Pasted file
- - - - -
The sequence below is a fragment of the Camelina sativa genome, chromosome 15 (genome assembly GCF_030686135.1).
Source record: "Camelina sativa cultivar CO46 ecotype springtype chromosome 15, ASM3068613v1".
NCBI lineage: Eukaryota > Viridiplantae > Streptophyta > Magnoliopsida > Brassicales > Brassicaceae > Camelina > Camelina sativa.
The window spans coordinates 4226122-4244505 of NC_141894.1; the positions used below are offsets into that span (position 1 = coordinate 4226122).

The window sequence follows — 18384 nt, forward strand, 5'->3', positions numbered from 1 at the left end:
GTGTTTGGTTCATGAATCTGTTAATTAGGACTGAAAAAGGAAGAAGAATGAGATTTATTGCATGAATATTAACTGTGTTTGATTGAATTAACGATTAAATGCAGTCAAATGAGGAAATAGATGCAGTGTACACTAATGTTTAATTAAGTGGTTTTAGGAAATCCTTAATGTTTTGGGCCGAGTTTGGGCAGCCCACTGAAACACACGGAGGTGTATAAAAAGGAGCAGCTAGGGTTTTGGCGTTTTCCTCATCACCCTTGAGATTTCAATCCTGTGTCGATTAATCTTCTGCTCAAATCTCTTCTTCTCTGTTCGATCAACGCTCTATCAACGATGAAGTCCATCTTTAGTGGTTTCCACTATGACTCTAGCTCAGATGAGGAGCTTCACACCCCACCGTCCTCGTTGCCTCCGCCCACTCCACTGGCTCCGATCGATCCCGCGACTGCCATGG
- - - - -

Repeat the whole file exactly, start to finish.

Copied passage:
The sequence below is a fragment of the Camelina sativa genome, chromosome 15 (genome assembly GCF_030686135.1).
Source record: "Camelina sativa cultivar CO46 ecotype springtype chromosome 15, ASM3068613v1".
NCBI lineage: Eukaryota > Viridiplantae > Streptophyta > Magnoliopsida > Brassicales > Brassicaceae > Camelina > Camelina sativa.
The window spans coordinates 4226122-4244505 of NC_141894.1; the positions used below are offsets into that span (position 1 = coordinate 4226122).

The window sequence follows — 18384 nt, forward strand, 5'->3', positions numbered from 1 at the left end:
GTGTTTGGTTCATGAATCTGTTAATTAGGACTGAAAAAGGAAGAAGAATGAGATTTATTGCATGAATATTAACTGTGTTTGATTGAATTAACGATTAAATGCAGTCAAATGAGGAAATAGATGCAGTGTACACTAATGTTTAATTAAGTGGTTTTAGGAAATCCTTAATGTTTTGGGCCGAGTTTGGGCAGCCCACTGAAACACACGGAGGTGTATAAAAAGGAGCAGCTAGGGTTTTGGCGTTTTCCTCATCACCCTTGAGATTTCAATCCTGTGTCGATTAATCTTCTGCTCAAATCTCTTCTTCTCTGTTCGATCAACGCTCTATCAACGATGAAGTCCATCTTTAGTGGTTTCCACTATGACTCTAGCTCAGATGAGGAGCTTCACACCCCACCGTCCTCGTTGCCTCCGCCCACTCCACTGGCTCCGATCGATCCCGCGACTGCCATGG